Triangulation is an important idea – I’ve been reading about it in Visualising Research by Carole Gray and Julian Malins.

Mine is sort of a back door approach; I’m interested in figuring out exactly what mathematics is and what an outsider can know of it by looking at the way that it’s done, how it’s passed from person to person, rather than theorising about the ideal of it (I’ve started to find that Wittgenstein’s pretty relevant, but grappling with the beast that is the philosophy of mathematics is not my aim).

My main source of data then is looking at maths presentations at conferences and analysing them – seeing if there’s anything I can find that’ll offer a clue, or something interesting to follow. I’ve just finished a playful paper looking at why maths presentations sometimes sound like cookery programmes, but I can’t publish that just yet. I’m using methods from linguistic pragmatics and looking at representations and diagramming, carrying out qualitative textual/content analysis and interpreting what particular features that stand out can tell us about the practice of mathematics (any insight, for the outsider, is potentially interesting..).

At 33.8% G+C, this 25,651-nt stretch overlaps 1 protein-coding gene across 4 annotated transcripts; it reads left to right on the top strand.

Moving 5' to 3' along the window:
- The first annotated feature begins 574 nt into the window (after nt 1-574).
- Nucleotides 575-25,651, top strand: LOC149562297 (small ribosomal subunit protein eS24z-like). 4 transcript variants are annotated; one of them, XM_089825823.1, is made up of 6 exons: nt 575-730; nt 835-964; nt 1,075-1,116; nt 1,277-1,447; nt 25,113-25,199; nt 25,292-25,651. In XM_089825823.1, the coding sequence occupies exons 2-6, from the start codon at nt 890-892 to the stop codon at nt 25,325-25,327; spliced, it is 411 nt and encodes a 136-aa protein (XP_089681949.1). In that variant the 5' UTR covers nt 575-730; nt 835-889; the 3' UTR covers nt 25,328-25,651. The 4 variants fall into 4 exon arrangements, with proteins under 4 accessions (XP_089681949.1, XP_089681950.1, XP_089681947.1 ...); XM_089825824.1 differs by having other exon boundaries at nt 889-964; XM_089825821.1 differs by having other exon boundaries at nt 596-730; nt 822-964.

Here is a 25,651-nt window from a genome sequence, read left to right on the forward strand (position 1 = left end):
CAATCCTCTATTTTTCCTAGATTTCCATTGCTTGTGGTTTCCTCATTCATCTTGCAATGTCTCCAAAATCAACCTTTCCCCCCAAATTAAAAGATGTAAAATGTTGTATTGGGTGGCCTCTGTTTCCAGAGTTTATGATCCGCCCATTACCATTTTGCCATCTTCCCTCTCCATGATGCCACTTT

My other main method – in a sense, a form of data analysis – is my creative practice, which I’m using to experiment with diagramming and test out any ideas I come up with in my analysis of these talks. As well as theorising about how another person made their decisions in choosing different modes and forms of representation, I’m trying it out through embodied thinking and first-hand experience. That’ll require some rigorous recording of reflections and sensations to try to answer questions about what works and what doesn’t. So that’s my second viewpoint, reasoning through making.

Thirdly, I’m making as many links as I can with maths practitioners so as to be able to keep up exchanges and run what I’m doing past the people who work with mathematics all the time. That way I can make sure that the research isn’t just flying completely out of the window, and is remaining relevant/interesting to mathematicians (plus I’ve found in the past that some maths people really enjoy approaching what they’re doing from a completely surprising angle). My third viewpoint then is through the eyes of others who know mathematics from the inside.

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